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EA And BP Collaborate To Include Climate Education In SimCity Societies

Using hydrogen and natural gas plants to wind farms and solar power, SimCity Societies encourages people to learn about some of the causes and consequences of global warming in an engaging, educational and meaningful way. While these power sources maintain nearby property values and keep the cities' citizens safer from disaster, they also mimic real-life in that they cost players more of their funds, and do not produce as much power as less green options that take up similar space.
by Staff Writers
Redwood City CA (SPX) Oct 11, 2007
Electronic Arts and BP have collaborated to include climate change education within SimCity(TM) Societies, the next iteration in the genre-defining city-building franchise that has sold more than 18 million games to date. The collaboration brings together world-class game building skills and industry expertise on energy, electricity production and greenhouse gas emissions to highlight the impact of electricity generation on the emissions of carbon dioxide that are linked to climate change.

The low-carbon electricity choices and monitoring of SimCity's carbon emissions provide an entertaining, fully-integrated and accurate look at some of the causes and some of the major solutions available to combat rising levels of carbon and to help address the threat of global warming. SimCity Societies will be available at retailers across North America and Europe November 15.

"Since their inception in 1989, SimCity games have served as excellent creative and educational tools to convey complex subjects. With SimCity Societies, we have the opportunity not only to demonstrate some of the causes and effects of global warming, but also to educate players how seemingly small choices can have a big global impact," said Steve Seabolt, Vice President of Global Brand Development for The Sims Label at EA.

"BP was one of the first major energy companies to publicly acknowledge the need to reduce carbon emissions and begin taking precautionary measures. As such, they are the perfect partner to help educate people on this important social issue in SimCity Societies."

The game does not force players to power their cities any specific way, but allows them to make choices, each of which come with advantages and disadvantages. Similar to real-life, the least expensive and most readily-available buildings in SimCity Societies are also the biggest producers of carbon dioxide, an invisible gas that contributes to global warming.

Should players choose to build cities dependent on these types of sources for power to conserve their in-game money, their carbon ratings will rise and, at reaching critical levels, the game will issue alerts about the threat of the various natural disasters like droughts, heat waves and others that may strike their cities.

Alternatively, players can strive to create a greener environment and avoid hazards caused by excessive carbon emissions by choosing from a variety of BP Alternative Energy low-carbon power options. Using hydrogen and natural gas plants to wind farms and solar power, SimCity Societies encourages people to learn about some of the causes and consequences of global warming in an engaging, educational and meaningful way.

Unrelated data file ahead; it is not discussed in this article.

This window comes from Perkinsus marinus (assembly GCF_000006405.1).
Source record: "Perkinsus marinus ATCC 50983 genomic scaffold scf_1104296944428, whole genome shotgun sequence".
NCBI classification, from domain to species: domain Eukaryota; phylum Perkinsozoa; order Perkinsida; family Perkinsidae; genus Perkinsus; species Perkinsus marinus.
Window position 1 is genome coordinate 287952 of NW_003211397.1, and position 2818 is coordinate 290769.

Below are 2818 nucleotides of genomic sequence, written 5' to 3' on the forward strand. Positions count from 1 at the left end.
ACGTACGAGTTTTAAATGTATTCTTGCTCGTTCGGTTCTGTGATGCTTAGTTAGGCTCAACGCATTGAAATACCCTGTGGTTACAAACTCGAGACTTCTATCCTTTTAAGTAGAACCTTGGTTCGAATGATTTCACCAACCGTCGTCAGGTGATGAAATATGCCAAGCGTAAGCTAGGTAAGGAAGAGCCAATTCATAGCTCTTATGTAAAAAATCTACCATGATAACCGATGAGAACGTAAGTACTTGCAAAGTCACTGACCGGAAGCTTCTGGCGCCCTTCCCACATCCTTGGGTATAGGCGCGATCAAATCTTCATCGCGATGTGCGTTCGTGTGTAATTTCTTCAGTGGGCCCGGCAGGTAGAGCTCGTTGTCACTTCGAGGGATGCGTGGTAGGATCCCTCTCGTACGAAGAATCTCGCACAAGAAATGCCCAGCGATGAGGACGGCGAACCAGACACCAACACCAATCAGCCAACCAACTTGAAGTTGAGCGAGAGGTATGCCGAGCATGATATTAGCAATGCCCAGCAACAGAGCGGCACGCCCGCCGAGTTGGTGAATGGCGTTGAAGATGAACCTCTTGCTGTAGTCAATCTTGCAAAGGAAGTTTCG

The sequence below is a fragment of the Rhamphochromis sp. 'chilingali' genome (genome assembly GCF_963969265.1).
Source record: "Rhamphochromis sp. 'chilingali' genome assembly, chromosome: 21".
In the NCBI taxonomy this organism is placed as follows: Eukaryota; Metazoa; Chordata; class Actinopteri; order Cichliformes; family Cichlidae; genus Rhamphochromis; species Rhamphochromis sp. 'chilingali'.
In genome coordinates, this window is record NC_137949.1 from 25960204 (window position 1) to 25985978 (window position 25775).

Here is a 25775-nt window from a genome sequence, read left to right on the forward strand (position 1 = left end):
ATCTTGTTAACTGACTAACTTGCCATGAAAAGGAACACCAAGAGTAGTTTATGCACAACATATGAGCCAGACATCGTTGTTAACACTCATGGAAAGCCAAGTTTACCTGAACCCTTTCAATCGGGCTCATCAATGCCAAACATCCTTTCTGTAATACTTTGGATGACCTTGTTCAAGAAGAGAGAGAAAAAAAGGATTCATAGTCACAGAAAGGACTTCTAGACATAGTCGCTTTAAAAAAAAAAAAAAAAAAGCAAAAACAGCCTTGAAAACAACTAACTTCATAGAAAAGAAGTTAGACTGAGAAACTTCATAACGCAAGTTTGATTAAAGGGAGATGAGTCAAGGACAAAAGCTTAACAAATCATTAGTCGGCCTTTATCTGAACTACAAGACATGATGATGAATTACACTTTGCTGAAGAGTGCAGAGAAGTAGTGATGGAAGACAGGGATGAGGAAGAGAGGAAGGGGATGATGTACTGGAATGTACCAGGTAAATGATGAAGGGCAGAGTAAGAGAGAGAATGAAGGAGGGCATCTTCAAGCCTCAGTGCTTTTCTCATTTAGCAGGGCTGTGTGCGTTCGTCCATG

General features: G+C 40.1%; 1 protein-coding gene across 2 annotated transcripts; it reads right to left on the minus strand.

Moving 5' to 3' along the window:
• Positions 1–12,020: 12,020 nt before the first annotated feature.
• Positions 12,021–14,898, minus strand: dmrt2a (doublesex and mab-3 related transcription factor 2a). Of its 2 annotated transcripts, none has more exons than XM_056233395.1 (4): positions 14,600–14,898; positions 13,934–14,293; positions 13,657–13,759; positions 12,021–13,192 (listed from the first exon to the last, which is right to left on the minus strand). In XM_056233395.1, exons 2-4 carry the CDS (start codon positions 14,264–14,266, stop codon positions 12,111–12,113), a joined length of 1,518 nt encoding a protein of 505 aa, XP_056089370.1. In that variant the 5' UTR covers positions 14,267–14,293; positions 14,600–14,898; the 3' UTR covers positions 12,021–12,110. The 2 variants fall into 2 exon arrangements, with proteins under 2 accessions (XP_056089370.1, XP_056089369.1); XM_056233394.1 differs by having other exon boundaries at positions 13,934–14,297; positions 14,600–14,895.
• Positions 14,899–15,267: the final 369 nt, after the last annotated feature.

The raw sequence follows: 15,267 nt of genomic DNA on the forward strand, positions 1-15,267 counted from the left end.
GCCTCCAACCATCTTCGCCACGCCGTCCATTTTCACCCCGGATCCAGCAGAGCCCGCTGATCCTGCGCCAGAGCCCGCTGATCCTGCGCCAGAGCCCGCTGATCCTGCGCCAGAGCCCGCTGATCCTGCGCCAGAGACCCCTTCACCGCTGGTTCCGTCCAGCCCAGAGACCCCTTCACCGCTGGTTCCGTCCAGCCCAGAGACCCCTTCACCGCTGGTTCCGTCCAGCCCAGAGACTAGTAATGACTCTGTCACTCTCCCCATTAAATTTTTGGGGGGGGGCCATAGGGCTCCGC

While these power sources maintain nearby property values and keep the cities' citizens safer from disaster, they also mimic real-life in that they cost players more of their funds, and do not produce as much power as less green options that take up similar space. Informative real-world snippets about power production and conservation will also be available in-game, informing players of global warming issues both virtually and in reality.

"The time was right for this partnership. EA was developing the next iteration of the SimCity series at the same time that we were looking for opportunities to raise awareness about low-carbon power choices," said Carol Battershell, Vice President, BP Alternative Energy. "EA has a powerful reach to the next generation and BP has a suite of low-carbon power alternatives. In our collaboration through this innovative game, we can provide education on the issues surrounding climate change, its association with carbon emissions and the ability to take early positive action through low-carbon power choices."

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Newfound Ancient African Megadroughts May Have Driven The Evolution Of Humans And Fishes
Tucson AZ (SPX) Oct 09, 2007
From 135,000 to 90,000 years ago tropical Africa had megadroughts more extreme and widespread than any previously known for that region, according to new research. Learning that now-lush tropical Africa was an arid scrubland during the early Late Pleistocene provides new insights into humans' migration out of Africa and the evolution of fishes in Africa's Great Lakes. "Lake Malawi, one of the deepest lakes in the world, acts as a rain gauge," said lead scientist Andrew S. Cohen of The University of Arizona in Tucson.







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